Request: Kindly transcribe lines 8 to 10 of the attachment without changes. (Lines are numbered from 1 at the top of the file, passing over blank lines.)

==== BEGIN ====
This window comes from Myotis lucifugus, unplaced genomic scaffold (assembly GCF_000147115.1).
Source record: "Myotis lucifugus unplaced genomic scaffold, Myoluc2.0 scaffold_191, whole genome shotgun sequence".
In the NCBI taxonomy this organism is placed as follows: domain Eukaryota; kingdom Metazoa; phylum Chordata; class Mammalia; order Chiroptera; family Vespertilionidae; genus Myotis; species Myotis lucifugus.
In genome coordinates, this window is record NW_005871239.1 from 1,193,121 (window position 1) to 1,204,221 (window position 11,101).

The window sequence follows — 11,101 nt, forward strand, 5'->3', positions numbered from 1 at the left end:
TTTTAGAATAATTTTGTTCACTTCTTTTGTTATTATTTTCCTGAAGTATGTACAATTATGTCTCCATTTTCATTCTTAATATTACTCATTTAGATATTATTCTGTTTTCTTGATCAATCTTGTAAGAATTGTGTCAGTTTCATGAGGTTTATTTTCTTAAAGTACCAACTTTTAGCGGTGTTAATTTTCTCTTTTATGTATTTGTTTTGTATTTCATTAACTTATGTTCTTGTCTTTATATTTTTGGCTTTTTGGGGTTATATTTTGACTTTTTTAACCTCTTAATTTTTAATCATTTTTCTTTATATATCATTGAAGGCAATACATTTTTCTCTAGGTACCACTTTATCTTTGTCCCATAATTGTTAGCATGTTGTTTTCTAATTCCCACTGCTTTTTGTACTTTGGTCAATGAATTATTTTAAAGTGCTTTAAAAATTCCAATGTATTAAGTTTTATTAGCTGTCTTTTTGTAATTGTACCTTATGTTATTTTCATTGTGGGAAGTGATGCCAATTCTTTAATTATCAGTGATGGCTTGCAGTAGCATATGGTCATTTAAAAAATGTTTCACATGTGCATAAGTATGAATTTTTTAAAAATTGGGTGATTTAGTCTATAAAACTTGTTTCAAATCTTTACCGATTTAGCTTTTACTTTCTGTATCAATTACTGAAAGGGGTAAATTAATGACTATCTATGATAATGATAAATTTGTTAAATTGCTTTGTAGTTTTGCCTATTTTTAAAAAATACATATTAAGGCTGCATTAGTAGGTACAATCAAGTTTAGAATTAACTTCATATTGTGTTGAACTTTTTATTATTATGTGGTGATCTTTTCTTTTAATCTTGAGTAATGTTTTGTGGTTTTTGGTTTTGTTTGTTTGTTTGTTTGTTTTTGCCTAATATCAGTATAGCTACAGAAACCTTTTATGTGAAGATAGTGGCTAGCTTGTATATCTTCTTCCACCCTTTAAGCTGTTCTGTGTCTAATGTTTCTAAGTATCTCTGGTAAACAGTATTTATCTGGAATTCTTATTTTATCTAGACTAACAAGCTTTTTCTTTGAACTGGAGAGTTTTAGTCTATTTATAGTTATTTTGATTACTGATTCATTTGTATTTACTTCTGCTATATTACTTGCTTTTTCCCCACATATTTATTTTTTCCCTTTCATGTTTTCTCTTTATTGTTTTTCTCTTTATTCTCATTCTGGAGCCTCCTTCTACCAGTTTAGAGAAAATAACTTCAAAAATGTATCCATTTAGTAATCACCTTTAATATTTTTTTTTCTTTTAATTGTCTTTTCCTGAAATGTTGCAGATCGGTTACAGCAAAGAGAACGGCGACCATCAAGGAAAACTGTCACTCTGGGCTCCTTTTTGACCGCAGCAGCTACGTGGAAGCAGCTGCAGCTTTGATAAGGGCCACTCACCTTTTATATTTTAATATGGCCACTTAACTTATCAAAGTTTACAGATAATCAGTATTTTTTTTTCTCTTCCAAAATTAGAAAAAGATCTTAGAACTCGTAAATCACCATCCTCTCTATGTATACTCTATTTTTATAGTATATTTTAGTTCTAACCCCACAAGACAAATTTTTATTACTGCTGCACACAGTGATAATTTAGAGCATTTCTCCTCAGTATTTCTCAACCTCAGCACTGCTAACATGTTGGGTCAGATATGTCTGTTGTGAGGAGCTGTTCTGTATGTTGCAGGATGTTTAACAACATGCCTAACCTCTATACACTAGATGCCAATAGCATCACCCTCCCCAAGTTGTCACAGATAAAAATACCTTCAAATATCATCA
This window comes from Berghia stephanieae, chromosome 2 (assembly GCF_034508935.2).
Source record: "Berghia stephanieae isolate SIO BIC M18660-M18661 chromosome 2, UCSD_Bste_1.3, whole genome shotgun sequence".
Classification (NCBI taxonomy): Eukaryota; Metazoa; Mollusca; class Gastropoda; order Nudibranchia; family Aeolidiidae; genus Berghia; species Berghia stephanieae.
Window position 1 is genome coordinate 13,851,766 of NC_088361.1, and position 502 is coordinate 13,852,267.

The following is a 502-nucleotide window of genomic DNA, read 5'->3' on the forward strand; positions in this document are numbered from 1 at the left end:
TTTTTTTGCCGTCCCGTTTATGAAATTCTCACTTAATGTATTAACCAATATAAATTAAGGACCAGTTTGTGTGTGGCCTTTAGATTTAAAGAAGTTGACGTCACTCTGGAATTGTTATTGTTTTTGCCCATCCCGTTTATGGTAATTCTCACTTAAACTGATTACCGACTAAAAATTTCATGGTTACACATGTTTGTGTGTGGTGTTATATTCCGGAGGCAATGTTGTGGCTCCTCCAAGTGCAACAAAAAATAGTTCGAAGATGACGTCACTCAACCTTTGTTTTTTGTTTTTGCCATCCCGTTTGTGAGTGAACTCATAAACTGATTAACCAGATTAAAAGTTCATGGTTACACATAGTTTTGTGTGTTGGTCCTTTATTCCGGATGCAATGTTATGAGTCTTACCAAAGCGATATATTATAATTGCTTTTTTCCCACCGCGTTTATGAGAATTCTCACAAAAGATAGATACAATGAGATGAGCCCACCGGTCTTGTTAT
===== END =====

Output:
Source record: "Berghia stephanieae isolate SIO BIC M18660-M18661 chromosome 2, UCSD_Bste_1.3, whole genome shotgun sequence".
Classification (NCBI taxonomy): Eukaryota; Metazoa; Mollusca; class Gastropoda; order Nudibranchia; family Aeolidiidae; genus Berghia; species Berghia stephanieae.
Window position 1 is genome coordinate 13,851,766 of NC_088361.1, and position 502 is coordinate 13,852,267.